William Walker: A Jockey of Many Talents

The sport of horse racing in America dates to the colonial era, when Richard Nicolls, governor of New York, set up the first formal racetrack on Long Island. Since the 17th Century, the sport has thrived in all corners of the country, thanks to the tireless work of generations of men and women, especially African Americans like jockey Oliver Lewis and trainer Ed Brown, and the former slave turned jockey, trainer, and pedigree expert William Walker.

From his time in the saddle as a Kentucky Derby winning jockey to his final years as a pedigree expert and clocker, meet this star of the run for the roses’ earliest years.

Riding High

A son of slaves, William Walker was born in 1860 on a farm near Versailles in Woodford County, Ky. Like many African American jockeys of this era, Walker was already riding competitively at age 11, first at Jerome Park in New York and then later that year at the Kentucky Association track in Lexington. He won his first race that year and then his first stakes race at age 13.

Walker was 15 when he rode in the inaugural Kentucky Derby in 1875, a race in which 13 of the 15 horses were ridden by African Americans like Raleigh Colston, Jr. and Dick Chambers. Walker finished fourth on Bob Woolley behind Oliver Lewis aboard Aristides. Lewis was the jockey selected by trainer Ansel Williamson, also an African American, to ride H. Price McGrath’s colt.

The next day, Walker was riding Excel in a race on Churchill Downs’ second card when jockey Billy Lakeland moved his mount toward the rail, pushing Walker and Excel into the fence. The 15-year-old jockey managed to hang on until his horse righted himself and then made a bid to finish second. Young William was recognized for his bravery in a ceremony the day after the incident, receiving a $25 award and applause from the crowd.

Under contract to breeder and pinhooker Daniel Swigert, Walker rode Baden Baden in the 1877 Kentucky Derby. In a field of 11, the favorite Leonard held the lead for the first half of the 1½-mile race; Baden Baden took over with six furlongs to go and won easily under a hand ride. The third Kentucky Derby was the lone win for both William Walker and trainer Ed Brown, a former slave who started as a jockey and later became a trainer for Swigert, among others.

As the century drew to a close and African American jockeys were pushed to the sidelines, battles with weight and age prompted Walker to retire from riding in 1896. He saved enough from his days as a jockey to buy a home near Churchill Downs in Louisville. Even though his riding career was done, Walker was never far from the racetrack: he was able to leverage his success as a jockey into a career as a trainer, eventually working with John E. Madden, master of Hamburg Place.

Essential Expertise

Madden started his career with Standardbreds and then turned to Thoroughbreds, parlaying the profits from his sale of the great Hamburg into the famed stud Hamburg Place. There, he bred four Kentucky Derby winners and the first Triple Crown winner, Sir Barton.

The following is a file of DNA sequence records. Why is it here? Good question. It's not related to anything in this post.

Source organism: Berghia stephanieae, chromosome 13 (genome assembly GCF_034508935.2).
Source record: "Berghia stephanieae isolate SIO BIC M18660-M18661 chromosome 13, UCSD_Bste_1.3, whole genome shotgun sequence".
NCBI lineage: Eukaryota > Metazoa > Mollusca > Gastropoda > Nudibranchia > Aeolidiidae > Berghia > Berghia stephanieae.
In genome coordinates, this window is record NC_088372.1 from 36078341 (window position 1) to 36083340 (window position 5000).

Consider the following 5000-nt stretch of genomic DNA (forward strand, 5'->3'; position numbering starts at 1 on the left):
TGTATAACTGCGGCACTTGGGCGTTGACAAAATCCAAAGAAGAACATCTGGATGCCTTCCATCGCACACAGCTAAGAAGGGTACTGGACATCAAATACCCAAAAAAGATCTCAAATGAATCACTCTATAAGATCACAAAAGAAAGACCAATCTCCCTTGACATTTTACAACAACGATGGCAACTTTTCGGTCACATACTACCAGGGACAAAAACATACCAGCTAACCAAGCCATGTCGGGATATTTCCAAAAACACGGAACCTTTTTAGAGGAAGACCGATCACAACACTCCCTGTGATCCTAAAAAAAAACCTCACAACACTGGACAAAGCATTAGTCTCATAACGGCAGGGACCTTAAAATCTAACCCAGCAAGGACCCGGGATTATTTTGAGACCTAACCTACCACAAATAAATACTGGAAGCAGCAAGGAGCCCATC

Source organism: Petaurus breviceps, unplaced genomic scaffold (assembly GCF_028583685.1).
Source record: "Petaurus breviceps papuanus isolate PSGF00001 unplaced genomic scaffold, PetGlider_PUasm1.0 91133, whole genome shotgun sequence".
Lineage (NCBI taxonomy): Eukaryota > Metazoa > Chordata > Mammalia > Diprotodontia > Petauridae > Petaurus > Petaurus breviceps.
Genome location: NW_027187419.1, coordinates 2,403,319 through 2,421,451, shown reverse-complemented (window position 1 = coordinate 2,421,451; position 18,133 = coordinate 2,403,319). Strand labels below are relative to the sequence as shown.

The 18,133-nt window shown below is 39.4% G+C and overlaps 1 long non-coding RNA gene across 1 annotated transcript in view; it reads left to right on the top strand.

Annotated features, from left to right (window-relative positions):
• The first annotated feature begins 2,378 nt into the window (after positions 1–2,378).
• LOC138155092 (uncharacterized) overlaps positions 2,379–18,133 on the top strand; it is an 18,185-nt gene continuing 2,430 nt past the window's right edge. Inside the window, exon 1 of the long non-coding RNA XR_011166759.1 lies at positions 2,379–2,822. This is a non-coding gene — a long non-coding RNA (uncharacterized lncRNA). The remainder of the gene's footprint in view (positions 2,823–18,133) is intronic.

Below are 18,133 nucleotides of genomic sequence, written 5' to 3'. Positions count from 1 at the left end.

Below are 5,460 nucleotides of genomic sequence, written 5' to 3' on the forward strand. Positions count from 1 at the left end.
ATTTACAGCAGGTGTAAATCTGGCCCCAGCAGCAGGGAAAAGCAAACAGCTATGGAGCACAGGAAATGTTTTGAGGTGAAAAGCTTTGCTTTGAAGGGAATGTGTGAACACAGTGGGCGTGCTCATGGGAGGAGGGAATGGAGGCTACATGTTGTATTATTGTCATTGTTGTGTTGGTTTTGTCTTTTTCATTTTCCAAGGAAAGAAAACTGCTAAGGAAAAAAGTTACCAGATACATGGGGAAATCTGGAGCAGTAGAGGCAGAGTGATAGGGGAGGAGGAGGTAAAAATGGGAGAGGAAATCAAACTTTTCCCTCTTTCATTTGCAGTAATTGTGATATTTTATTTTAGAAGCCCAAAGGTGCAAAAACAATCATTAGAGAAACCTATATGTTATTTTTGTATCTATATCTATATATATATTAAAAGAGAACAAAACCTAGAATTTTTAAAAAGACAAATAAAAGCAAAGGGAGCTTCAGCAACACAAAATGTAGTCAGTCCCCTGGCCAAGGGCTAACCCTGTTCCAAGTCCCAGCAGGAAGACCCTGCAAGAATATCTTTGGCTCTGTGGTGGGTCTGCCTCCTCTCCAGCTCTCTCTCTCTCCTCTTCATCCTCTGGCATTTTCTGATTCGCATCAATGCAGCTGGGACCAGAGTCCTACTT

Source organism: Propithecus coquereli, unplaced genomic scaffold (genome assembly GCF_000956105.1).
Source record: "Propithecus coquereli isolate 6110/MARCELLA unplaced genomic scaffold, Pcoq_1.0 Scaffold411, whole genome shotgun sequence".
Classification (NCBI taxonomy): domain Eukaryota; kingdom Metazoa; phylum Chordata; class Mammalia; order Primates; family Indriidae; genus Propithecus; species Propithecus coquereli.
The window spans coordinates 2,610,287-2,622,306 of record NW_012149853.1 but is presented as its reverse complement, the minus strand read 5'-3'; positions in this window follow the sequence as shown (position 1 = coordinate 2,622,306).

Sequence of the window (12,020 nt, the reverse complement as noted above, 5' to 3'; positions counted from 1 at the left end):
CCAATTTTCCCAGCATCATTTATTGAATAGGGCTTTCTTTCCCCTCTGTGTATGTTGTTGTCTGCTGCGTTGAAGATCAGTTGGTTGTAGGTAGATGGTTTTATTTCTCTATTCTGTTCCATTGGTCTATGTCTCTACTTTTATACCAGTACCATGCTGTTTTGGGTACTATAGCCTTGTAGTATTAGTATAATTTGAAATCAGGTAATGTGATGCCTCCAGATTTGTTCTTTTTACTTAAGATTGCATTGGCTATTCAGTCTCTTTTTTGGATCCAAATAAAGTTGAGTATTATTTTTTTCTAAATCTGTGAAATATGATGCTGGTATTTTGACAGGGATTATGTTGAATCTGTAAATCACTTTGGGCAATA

Madden initially trained his own horses, but, as Hamburg Place grew, he focused on breeding and selling, bringing in others to train. He hired Walker to condition a division of his stable in 1915. The former jockey later became Sir Barton’s first trainer, preparing the future Triple Crown winner for his first four starts before Commander J.K.L. Ross purchased colt in August 1918.

In a time when African Americans were finding fewer opportunities in racing, Walker’s reputation gave him entrance into spaces that were often exclusively white. He served as pedigree expert, advising breeders like Madden as they considered pairings for their stallions and mares. Walker would make an annual pilgrimage to Saratoga for the yearling sales there, his expertise sought out by a multitude of buyers. Many a sale was not official until he had signed off on the pedigrees of the horses involved. He could recount the families of prominent Thoroughbreds through multiple generations, valuable knowledge that gave him a place within the sport that few African Americans enjoyed in that era.

Lasting Tribute

Not only did Walker ride in four editions of the Kentucky Derby, the last in 1896, but he also attended 59 of them himself, with Churchill Down easily accessible from his home on South First Street in Louisville. The former jockey took up clocking workouts in his later years, often seen trackside amongst the cadre of professional clockers. If they lost track of a horse working in a pack around the same spot, Walker would often be the one who had the fractional time, his keen eye an asset.

Racial conflicts in the early years of the 20th Century drove out many of the African Americans who had dominated the early years of the Kentucky Derby, but William Walker remained one of the few who was able to prosper. Though he was among the wealthiest African Americans in Kentucky when he died in 1933, Walker was buried in an unmarked grave in Louisville Cemetery. In 1996, Churchill Downs honored Walker by erecting a headstone detailing his accomplishments, a century after his last ride in the track’s most famous race.

A decade later, Churchill Downs would inaugurate the William Walker Stakes, a 5½ furlong listed turf stakes for 3-year-olds, a fitting tribute for a man so closely linked to the early years of America’s most famous race and its home.

Historic Horsemen

Like Ed Brown and Oliver Lewis, William Walker represents a generation of horsemen whose contributions to the sport are being remembered a century after racial tensions forced many African Americans out of racing. Though many continued to work as grooms and in other behind-the-scenes roles, the contributions of horsemen like Walker had remained largely unrecognized. Revisiting their accomplishments reminds us once again of the many stories that make racing an essential part of American sports history.